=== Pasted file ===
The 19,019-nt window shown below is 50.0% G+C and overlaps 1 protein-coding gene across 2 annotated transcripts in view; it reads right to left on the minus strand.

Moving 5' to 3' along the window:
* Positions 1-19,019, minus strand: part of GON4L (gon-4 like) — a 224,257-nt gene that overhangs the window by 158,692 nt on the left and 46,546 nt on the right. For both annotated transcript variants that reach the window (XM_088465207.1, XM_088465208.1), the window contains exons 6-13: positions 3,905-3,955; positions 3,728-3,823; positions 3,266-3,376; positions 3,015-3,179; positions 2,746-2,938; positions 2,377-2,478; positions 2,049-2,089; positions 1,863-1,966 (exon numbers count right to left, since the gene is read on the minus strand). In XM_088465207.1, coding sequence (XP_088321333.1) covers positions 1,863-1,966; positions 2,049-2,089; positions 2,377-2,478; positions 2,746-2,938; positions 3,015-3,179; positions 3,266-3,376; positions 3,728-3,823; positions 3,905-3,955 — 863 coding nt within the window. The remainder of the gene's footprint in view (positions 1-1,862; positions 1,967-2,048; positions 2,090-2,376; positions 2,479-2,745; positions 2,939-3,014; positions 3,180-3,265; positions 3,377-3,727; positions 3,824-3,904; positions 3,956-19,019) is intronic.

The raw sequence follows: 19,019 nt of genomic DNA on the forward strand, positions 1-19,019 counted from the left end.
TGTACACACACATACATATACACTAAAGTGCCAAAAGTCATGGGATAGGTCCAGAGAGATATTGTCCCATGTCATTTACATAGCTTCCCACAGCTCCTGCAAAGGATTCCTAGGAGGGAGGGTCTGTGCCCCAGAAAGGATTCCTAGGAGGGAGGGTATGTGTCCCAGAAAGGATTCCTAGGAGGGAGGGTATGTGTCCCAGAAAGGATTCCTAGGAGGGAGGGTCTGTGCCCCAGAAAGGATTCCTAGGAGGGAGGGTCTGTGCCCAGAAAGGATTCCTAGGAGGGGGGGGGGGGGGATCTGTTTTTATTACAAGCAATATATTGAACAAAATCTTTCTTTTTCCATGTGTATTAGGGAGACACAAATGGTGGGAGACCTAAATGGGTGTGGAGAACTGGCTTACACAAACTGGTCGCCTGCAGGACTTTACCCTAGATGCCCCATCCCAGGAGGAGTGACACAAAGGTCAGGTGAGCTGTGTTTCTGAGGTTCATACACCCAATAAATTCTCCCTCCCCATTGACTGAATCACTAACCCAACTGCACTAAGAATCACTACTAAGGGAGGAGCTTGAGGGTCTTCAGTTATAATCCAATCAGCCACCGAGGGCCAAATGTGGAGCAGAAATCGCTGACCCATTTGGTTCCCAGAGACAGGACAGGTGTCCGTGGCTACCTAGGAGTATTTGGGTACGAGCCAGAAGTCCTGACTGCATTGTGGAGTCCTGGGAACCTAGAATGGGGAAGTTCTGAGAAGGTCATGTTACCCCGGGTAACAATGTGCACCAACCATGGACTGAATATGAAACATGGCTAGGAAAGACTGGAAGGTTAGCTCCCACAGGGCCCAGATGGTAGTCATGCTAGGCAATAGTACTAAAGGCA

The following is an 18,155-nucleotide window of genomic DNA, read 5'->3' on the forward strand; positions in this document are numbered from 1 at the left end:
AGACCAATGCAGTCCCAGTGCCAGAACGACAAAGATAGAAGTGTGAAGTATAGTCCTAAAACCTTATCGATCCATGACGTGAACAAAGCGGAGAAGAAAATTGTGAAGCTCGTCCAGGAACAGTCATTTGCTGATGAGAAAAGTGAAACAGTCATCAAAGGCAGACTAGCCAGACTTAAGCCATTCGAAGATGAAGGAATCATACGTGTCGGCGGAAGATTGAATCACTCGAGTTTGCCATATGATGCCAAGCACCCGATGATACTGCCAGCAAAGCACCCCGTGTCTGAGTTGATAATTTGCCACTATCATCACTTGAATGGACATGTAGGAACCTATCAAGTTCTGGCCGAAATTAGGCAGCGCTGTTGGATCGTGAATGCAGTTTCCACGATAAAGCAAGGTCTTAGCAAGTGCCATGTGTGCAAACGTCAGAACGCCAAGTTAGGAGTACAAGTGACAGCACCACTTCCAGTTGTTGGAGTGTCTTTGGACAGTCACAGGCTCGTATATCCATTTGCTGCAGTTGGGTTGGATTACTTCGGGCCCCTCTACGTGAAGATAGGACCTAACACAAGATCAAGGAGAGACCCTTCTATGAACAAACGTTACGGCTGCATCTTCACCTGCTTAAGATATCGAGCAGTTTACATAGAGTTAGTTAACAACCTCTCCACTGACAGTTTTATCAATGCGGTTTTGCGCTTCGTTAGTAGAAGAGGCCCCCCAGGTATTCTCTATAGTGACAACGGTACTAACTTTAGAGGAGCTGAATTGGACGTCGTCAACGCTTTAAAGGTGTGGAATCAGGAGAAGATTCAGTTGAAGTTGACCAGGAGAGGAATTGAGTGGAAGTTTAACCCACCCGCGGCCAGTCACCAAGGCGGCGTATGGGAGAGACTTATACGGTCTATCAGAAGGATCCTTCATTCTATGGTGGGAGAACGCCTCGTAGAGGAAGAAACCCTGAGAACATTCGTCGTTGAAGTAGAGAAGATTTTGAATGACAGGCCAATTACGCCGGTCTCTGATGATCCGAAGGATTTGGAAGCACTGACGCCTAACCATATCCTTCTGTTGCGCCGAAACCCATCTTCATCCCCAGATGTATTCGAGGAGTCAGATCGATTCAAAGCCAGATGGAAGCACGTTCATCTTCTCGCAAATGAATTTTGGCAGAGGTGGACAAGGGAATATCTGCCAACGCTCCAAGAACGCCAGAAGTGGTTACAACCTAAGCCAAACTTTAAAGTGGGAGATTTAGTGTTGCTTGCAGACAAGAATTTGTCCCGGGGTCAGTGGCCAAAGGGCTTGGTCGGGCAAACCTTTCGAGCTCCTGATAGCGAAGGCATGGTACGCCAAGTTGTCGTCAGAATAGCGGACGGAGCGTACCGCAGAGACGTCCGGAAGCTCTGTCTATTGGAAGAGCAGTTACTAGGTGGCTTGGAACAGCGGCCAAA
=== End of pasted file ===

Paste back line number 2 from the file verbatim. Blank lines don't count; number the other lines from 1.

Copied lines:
Moving 5' to 3' along the window: